Create a vision board.

I’ve recently begun making vision boards to keep me excited about my writing projects. Find images online or in magazines that represent your characters, settings, plot, and themes. (Or draw your own!) Then hang it up where you usually write, so you can see it often. vision-boardI even made my vision boards the wallpaper on my phone. If you already have a vision board and are still stuck, try adding to it. What are the ideas that first got you excited about the story? Is there something you could add to the board to represent that visually?

The Don’ts. (These are almost as important as the dos.)

Don’t think about your story.

Don’t think about the story at all while you take care of emotional and physical needs. Give yourself a break. If you are daydreaming or creating a vision board, you can think about it, but don’t think about the plot problem that has you stuck or whatever it is about the story that is causing you stress. Focus on the joy and the fun. Give your writer brain a rest.

Don’t turn to addictive substances or practices.

When you’re mired in despair over writer’s block, it can be easy to go for these things that numb you or make you momentarily happy. You know what those things are. Don’t go there. Don’t drink. Don’t use drugs. Don’t gamble. Don’t look at pornography. Don’t turn to video games or social media or whatever else that might become a problem. Don’t go for the chocolate. I’m not trying to make light of these things. I know how serious they are. If we develop addictions to get us through when writer’s block comes, we will ruin all our hopes and dreams. If you do have a problem with an addiction, get help! Go to twelve step meetings. See a therapist. Do not let addiction rule your life.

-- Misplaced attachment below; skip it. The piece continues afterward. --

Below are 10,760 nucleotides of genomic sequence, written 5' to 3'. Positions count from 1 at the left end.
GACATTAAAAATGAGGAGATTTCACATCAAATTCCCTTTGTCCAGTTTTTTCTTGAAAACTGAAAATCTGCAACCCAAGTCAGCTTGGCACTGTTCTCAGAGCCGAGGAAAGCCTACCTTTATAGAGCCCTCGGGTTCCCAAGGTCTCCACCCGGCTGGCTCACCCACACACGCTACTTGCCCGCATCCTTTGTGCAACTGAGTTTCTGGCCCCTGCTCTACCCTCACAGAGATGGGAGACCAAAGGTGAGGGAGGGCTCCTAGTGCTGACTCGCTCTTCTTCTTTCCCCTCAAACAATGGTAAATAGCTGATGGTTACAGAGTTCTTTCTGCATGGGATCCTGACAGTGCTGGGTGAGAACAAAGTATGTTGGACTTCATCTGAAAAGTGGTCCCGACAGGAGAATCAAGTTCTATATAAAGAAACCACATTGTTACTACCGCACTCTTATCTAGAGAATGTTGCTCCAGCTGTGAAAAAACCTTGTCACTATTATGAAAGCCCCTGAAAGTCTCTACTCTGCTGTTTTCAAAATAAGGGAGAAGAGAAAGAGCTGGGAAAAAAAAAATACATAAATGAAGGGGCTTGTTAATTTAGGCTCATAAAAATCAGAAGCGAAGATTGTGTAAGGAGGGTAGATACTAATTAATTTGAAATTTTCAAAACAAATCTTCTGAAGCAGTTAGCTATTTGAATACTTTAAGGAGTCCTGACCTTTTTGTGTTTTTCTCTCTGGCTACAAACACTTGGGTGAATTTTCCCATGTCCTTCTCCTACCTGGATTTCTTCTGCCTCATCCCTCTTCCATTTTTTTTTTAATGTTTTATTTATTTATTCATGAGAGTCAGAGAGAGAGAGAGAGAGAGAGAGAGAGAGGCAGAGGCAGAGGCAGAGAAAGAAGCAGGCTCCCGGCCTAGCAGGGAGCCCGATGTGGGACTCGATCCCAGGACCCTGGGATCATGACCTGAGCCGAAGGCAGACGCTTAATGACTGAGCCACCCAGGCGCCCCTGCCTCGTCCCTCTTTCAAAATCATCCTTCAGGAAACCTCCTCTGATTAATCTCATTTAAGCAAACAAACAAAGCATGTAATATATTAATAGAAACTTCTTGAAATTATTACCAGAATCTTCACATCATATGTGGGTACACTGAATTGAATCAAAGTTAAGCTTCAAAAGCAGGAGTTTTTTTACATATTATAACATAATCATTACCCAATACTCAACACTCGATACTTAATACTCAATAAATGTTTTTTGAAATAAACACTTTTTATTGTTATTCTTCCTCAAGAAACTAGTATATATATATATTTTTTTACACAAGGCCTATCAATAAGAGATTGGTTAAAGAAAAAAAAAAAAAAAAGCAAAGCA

Don’t despair.

You can get through this. Chances are you have in the past, and you’ll get through it now. It may last only a few hours or a couple of days or even a couple of weeks. It doesn’t mean you have to give up writing forever or that you’re no good at it or that you should never have tried to write anything in the first place. Don’t ever listen to the voices that tell you that! Writer’s block means that you are perfectly normal and need to step back for a few minutes, hours, or days until you are ready to work again.

Jennifer Bennett

About Jennifer Bennett

Jennifer J. Bennett was born in Southern California as the youngest of six children. Her imagination began to develop as a child creating worlds in her backyard. Books have always played a big role in her life; favorites growing up were “The Country Bunny” by Dubose Heyward, “The Light in the Attic”by Shel Silverstein, and “Island of the Blue Dolphins” by Scott O’ Dell among many, many others. She also enjoys music, theater, travel, and cooking.

Jennifer moved from Southern California in 1989 and finished high school in Southern Utah where she met her husband Matthew Bennett who currently works in educational administration. They reside in St. George, Utah with four amazing kids: Haylee, Chase, Conner, and Libby. After her father was diagnosed with cancer, she began writing her first novel, “The Path”. Her father encouraged her to move forward with her writing and she has continued since. He passed away in 2009.

Jen, as her friends call her; can be found buzzing around California from time to time in search of magical elements from the past. She tries to balance fun, being a mom, and trying to be a grownup (which she really isn’t sure she ever wants to be).

Visit Jen’s blog at: http://www.jjbennett.com/